In one sentence, can you explain what Mohawk does?
We create inspiring journeys that take you from one state of mind to another—for customers getting to know a brand or a product, for clients who want to see their business and their careers progress, and for our own staff to find out what’s possible in their lives.
You co-founded Mohawk after honing your respective talents at larger agencies, including stints at JWT and Wunderman. Tell us how it all began and what triggered the move to go at it on your own?
Before we set up in 2007, we were presenting digital and integrated ideas that senior people in the big network agencies couldn’t even understand—let alone make happen. So the only way to ensure that our thinking stayed current and relevant was to set up our own agency and build a team for ourselves. The ability to work with the very best people, without the restrictions of working with group associations or affiliates, has given us a sense of freedom that makes every day more creative and enjoyable.
We have always believed that our clients know more about their business than we ever could. So the first thing we do is just listen to them and engage with them. In our experience, many people inside the big network agencies only view their clients as an inconvenience standing in the way of getting the adulation they think they deserve at awards ceremonies.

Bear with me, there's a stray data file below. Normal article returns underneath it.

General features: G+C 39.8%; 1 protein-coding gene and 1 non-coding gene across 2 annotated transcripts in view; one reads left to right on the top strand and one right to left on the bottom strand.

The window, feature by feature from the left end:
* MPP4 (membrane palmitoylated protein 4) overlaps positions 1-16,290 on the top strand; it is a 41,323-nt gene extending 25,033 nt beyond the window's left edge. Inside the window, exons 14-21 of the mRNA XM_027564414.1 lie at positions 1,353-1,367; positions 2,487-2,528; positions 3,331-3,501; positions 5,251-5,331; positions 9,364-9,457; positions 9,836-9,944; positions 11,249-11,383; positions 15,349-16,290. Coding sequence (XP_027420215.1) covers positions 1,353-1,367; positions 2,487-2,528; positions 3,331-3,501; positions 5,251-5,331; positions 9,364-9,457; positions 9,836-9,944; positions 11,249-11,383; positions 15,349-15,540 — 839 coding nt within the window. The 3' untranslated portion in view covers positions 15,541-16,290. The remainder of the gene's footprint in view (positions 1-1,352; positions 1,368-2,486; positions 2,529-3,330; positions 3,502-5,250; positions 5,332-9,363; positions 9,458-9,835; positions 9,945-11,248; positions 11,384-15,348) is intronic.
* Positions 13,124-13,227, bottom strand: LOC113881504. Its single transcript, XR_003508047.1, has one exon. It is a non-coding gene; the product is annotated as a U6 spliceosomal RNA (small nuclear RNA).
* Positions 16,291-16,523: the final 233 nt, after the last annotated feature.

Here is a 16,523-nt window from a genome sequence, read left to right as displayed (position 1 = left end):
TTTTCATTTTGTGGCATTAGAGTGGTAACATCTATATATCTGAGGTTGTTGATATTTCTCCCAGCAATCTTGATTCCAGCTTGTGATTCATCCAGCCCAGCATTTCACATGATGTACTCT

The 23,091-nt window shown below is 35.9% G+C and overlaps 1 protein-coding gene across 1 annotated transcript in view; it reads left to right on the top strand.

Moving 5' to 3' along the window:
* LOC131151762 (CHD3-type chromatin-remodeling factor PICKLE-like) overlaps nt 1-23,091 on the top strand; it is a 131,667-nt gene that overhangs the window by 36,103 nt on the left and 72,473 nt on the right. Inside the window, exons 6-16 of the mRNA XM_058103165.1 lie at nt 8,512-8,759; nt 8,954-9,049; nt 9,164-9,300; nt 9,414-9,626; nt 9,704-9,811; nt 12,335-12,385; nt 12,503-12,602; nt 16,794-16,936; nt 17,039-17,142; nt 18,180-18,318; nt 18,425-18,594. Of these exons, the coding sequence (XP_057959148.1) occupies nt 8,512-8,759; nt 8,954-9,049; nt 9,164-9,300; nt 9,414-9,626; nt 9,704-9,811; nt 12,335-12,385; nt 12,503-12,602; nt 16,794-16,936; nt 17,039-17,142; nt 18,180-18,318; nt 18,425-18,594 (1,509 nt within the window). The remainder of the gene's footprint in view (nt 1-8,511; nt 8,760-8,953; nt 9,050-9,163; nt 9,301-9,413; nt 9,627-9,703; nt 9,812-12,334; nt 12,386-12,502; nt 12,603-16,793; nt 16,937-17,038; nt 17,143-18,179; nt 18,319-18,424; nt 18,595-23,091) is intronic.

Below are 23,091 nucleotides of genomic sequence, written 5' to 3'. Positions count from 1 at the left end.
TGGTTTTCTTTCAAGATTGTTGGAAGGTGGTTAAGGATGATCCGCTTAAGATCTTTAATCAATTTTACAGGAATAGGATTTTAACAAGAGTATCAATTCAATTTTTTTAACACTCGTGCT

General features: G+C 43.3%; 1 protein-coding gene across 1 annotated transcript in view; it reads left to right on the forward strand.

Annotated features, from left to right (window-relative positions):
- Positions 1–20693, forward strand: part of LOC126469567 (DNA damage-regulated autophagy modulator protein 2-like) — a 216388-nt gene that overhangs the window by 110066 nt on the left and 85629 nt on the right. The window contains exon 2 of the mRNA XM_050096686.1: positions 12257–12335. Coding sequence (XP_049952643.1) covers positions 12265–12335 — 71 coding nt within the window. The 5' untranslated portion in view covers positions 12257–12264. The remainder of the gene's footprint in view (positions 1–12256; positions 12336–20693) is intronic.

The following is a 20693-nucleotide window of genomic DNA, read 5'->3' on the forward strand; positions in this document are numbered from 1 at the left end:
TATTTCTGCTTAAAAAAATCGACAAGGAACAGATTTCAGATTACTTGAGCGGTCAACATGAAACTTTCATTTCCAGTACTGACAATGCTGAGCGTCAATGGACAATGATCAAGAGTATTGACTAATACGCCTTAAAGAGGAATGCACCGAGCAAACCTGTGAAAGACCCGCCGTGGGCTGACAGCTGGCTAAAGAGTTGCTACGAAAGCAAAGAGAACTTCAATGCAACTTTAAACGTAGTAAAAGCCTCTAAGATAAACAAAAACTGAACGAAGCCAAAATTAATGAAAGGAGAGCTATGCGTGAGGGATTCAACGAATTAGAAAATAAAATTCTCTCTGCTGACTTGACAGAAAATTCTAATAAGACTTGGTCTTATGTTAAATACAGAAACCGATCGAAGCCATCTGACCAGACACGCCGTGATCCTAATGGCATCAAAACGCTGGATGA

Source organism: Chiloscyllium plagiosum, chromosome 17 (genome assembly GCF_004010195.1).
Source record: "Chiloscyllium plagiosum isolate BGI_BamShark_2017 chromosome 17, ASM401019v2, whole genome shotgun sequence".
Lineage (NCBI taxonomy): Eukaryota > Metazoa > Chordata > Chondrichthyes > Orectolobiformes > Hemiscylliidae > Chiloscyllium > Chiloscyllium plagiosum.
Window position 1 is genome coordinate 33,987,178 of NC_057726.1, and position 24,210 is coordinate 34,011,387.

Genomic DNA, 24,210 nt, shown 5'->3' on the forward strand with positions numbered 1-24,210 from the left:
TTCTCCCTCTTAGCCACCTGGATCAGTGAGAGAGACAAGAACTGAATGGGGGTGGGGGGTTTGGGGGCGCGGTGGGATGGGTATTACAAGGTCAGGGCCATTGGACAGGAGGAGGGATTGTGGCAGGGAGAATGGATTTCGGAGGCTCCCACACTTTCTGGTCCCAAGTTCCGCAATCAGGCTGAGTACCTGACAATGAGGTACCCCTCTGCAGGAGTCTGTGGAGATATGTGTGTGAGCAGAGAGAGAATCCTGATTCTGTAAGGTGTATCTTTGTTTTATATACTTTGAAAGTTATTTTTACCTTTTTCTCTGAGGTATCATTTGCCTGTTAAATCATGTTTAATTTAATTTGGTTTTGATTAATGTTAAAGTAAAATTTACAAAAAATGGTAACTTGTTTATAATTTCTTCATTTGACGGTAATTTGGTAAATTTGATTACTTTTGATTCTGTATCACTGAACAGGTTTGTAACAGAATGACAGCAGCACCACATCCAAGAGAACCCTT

What were some of the early challenges you had establishing a brand and winning new business?
Because people didn’t necessarily know what we stood for when we first set up, we sometimes got called in to pitch for some crazy briefs that weren’t a good fit, and that reminded us why we set up our own shop in the first place. You have to decide fairly quickly whether you’re willing to just jump at every opportunity (which can pull you around and waste a lot of time) or to be more thoughtful about the type of work you want to do and the type of client you want to work with.
Learning to focus on our strengths took us quite a long time. It’s not easy to say no to work, but we have never regretted it after the fact.
Our first major client win was in financial services. And very quickly, it felt as though we had been “pigeon-holed” in that sector. A big key for us was learning to embrace that and turn it into a strength. We now have seven clients in the same sector (with wildly differing brands and creative challenges), as well as great clients in many other industries.
We actually set up right before the global financial crisis of 2008—which just shows that you never know what’s coming!
What does a typical project look like at Mohawk?
There’s no such thing as a typical project. More and more, however, projects begin with a need to understand the effects of changes in the marketplace on a client’s brand or business. We try to be ahead of these changes—whether it’s technology, competition, regulation or whatever—and we have a great strategy team to help us with that.